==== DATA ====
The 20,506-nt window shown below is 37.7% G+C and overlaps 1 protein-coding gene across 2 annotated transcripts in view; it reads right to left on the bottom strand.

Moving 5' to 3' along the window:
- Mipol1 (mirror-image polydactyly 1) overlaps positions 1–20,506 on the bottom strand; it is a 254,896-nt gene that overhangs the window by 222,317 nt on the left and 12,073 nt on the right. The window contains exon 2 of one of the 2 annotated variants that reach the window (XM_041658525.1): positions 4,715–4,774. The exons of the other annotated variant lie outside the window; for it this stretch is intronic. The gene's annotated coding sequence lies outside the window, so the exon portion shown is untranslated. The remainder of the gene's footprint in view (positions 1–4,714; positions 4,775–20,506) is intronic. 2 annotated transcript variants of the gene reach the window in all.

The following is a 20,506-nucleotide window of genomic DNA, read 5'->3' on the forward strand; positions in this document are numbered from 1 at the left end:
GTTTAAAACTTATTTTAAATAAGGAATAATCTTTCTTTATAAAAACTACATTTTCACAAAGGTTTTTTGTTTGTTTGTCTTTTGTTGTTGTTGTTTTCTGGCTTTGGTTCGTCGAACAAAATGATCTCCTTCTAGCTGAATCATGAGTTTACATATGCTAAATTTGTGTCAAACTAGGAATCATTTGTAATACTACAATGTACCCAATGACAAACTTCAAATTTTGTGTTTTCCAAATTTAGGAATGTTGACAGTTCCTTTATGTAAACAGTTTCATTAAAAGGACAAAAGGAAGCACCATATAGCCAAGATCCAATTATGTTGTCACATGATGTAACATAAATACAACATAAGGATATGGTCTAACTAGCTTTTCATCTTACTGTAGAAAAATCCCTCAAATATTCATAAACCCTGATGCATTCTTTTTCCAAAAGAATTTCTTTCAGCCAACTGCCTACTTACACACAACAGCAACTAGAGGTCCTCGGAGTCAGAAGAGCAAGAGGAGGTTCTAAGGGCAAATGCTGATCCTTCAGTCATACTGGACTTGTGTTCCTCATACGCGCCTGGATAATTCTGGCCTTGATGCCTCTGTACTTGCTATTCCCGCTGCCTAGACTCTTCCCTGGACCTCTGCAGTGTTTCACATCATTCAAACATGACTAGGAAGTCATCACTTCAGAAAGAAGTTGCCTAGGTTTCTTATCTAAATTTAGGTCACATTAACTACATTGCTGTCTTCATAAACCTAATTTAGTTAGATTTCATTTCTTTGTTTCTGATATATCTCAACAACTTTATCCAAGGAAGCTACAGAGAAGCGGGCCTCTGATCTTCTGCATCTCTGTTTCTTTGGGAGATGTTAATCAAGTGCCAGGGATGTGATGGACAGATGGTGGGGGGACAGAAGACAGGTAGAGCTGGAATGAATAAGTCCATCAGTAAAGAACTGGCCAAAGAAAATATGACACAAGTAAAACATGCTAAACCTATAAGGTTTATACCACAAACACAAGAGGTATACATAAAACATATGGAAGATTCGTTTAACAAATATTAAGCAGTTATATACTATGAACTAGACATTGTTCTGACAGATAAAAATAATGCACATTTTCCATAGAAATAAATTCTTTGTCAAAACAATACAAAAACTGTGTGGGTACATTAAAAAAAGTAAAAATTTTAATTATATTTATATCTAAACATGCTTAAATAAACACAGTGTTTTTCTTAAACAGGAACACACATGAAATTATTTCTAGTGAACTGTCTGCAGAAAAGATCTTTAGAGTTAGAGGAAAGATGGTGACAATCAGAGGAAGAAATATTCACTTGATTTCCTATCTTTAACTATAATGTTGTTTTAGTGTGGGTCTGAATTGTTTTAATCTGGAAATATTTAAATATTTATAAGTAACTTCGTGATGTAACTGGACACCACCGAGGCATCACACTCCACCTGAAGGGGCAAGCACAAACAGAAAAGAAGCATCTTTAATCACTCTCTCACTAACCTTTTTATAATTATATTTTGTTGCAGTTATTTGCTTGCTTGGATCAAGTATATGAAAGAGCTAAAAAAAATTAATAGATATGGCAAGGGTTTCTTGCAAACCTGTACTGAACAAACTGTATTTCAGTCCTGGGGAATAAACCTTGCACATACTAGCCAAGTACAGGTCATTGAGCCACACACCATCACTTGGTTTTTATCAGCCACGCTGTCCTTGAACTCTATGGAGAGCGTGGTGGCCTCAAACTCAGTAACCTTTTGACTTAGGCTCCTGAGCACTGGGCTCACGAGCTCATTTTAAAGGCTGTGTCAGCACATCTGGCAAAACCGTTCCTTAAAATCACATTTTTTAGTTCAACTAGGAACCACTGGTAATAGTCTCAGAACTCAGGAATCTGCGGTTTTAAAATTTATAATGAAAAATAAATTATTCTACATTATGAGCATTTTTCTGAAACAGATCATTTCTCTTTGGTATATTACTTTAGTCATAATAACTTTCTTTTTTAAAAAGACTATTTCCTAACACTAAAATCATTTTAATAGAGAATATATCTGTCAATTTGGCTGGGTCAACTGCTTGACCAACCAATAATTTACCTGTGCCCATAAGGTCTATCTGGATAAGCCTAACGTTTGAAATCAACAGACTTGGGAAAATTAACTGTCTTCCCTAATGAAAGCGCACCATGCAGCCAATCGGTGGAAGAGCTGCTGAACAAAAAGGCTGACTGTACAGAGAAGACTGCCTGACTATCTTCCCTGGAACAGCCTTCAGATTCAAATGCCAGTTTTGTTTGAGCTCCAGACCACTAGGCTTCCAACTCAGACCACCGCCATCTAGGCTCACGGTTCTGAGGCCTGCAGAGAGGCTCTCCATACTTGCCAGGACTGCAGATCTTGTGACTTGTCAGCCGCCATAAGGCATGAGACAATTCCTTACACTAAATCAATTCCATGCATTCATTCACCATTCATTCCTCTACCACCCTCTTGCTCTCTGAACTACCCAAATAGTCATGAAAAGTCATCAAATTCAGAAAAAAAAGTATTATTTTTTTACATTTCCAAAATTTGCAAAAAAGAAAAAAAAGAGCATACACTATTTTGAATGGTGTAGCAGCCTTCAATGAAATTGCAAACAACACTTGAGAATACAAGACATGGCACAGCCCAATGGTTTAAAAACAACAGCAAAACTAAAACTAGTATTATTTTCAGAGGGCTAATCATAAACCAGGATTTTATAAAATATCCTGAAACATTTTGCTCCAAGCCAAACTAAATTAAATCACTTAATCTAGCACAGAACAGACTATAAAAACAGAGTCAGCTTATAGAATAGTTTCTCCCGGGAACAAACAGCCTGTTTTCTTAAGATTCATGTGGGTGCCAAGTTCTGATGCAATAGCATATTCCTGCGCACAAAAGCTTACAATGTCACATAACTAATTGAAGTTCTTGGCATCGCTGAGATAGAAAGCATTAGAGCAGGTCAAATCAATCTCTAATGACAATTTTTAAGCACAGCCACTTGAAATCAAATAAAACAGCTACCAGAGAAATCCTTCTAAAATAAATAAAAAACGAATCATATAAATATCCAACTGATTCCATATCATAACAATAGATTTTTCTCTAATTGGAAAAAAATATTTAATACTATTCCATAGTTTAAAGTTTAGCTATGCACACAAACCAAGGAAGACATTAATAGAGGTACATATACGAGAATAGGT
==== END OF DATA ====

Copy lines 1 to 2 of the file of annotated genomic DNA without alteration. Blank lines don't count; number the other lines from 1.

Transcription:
The 20,506-nt window shown below is 37.7% G+C and overlaps 1 protein-coding gene across 2 annotated transcripts in view; it reads right to left on the bottom strand.

Moving 5' to 3' along the window: